When audio amplifier slew rates are specified it is usually the 'large signal slew rate', and to achieve this the input stage needs to be driven close to clipping so that it drives the maximum current into the compensation capacitor. A typical arrangement is shown next, with a differential input stage driving a voltage gain stage with a feedback capacitor used for high frequency compensation to maintain feedback loop stability. There is usually a unity gain output stage also, which is omitted here to keep the circuit simple.
To achieve the maximum slew rate using either jfet or degenerated bipolar differential input stages this will need a differential input voltage of typically hundreds of mV, and maybe in extreme cases over 1V. The currents and resistors in the circuit above have been chosen so that a 1V differential input voltage is needed to drive the input stage to clipping and drive 5mA into the compensation capacitor. The 'differential input voltage' , (Vdiff), is just the difference in voltages of the bases of the two input stage transistors, and in the diagram this is Vi - (Vo/20). The current into the 200pF capacitor as a function of differential input voltage Vdiff is shown next as a straight line approximation.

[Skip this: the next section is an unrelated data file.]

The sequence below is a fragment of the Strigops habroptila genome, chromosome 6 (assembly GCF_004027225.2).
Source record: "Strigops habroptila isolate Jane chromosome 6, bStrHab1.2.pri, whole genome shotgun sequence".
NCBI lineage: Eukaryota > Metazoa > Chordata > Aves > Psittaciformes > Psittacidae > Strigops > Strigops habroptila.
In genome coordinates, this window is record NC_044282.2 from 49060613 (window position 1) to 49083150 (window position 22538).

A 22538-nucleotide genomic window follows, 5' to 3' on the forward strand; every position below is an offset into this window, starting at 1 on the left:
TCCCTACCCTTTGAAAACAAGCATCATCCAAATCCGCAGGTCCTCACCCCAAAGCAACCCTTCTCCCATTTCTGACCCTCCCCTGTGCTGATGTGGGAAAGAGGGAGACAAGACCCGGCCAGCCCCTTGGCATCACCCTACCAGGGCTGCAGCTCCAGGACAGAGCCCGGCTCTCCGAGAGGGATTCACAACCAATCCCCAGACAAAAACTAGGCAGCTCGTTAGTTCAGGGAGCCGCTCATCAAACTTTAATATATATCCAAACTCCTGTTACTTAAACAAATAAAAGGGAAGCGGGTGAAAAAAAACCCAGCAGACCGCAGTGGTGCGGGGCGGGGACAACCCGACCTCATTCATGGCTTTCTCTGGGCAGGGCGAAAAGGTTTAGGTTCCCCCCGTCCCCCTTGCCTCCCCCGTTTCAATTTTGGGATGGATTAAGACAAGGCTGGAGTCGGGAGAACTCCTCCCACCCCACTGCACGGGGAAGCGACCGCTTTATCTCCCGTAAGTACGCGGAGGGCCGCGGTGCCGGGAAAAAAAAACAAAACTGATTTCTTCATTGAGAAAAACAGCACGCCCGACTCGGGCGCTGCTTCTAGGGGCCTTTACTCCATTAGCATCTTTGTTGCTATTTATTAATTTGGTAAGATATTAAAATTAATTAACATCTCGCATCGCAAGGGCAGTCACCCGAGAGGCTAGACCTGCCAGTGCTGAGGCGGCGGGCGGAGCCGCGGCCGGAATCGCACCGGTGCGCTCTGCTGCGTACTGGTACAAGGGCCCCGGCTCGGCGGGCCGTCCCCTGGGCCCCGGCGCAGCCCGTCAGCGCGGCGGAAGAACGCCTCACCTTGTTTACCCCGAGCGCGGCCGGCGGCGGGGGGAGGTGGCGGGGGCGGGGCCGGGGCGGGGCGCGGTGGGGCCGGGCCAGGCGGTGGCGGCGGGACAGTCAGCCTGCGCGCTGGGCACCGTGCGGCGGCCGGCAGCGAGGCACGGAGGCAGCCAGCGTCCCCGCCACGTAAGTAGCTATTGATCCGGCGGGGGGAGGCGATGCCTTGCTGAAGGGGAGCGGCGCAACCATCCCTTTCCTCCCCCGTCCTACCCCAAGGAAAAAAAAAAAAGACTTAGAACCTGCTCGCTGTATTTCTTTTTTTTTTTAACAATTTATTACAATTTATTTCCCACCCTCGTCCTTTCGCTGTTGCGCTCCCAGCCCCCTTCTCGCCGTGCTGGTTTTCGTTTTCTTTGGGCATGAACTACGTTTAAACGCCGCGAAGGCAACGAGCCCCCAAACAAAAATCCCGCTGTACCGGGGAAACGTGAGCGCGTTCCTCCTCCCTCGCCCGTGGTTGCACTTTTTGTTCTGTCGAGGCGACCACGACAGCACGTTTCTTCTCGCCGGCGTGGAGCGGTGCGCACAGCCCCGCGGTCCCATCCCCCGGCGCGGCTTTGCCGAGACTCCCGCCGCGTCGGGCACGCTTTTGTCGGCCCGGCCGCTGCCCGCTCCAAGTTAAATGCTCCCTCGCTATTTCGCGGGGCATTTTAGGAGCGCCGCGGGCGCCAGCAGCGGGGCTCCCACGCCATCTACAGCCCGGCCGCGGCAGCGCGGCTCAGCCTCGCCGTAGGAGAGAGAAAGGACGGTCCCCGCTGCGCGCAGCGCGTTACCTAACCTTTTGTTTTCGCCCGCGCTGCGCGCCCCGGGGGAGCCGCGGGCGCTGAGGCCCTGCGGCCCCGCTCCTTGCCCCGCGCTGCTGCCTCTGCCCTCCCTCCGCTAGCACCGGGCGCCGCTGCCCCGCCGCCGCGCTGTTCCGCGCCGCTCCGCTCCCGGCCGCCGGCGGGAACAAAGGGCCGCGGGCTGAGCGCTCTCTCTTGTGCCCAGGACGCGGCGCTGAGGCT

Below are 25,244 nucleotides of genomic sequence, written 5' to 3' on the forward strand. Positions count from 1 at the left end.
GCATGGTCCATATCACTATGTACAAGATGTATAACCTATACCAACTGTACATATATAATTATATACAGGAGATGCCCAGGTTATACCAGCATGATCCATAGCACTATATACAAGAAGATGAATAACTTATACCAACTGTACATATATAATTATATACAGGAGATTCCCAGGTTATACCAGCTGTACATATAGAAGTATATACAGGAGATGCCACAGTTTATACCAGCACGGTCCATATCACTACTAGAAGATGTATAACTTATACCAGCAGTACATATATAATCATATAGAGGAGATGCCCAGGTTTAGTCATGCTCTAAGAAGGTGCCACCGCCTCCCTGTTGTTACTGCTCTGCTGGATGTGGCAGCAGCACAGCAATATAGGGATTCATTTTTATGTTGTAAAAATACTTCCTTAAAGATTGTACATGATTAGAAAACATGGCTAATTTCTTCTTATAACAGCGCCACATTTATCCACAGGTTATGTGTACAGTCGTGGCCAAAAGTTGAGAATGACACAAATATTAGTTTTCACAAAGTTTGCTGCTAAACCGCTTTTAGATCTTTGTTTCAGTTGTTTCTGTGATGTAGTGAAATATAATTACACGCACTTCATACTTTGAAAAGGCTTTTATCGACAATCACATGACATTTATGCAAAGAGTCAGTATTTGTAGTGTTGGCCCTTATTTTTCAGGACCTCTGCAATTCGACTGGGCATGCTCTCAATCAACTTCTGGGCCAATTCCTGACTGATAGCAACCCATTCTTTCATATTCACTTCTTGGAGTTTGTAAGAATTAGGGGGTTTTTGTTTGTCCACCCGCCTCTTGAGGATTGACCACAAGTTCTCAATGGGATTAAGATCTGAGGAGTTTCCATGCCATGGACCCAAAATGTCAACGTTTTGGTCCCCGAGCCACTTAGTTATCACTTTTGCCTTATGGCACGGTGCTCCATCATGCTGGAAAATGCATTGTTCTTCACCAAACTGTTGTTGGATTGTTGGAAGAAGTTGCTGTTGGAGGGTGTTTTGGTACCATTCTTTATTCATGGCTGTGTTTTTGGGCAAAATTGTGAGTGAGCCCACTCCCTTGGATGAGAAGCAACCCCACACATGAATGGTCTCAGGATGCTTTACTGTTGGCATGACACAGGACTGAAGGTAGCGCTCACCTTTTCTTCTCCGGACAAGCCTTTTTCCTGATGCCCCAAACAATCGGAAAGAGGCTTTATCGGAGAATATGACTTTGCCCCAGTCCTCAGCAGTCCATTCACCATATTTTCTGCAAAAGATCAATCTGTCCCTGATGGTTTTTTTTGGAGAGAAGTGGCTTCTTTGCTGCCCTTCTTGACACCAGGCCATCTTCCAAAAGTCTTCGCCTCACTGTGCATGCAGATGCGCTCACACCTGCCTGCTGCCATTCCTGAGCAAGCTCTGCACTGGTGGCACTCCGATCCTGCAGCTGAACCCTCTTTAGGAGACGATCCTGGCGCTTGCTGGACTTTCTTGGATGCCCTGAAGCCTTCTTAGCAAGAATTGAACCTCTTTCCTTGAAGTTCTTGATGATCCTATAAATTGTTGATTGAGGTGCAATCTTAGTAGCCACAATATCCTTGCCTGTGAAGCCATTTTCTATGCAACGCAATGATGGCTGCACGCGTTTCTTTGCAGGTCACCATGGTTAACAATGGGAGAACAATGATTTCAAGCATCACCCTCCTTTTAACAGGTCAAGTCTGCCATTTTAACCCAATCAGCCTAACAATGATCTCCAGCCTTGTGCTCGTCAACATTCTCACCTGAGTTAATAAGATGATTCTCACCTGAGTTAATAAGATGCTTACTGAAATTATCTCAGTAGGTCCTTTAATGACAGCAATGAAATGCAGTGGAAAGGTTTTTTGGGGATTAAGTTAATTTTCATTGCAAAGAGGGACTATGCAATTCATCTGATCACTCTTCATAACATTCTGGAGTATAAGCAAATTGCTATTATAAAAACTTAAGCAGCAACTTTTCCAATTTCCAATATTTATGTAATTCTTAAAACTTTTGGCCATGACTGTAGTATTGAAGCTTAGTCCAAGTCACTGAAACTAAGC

It is assumed that the current available at the amplifier output is sufficient to drive the capacitor from the other end, so the slew rate is determined only by the available input stage current. With a current I charging capacitance C we get the slew rate dV/dt = I / C. For a high slew rate we therefore need a high charging current and a low capacitance. If slew rate is in V / usec then with I in mA we need C to be in nF. With our initial example we have 5mA available from the input stage to charge 0.2nF (200pF)
This gives a slew rate (5 / 0.2) V / usec = 25 V / usec.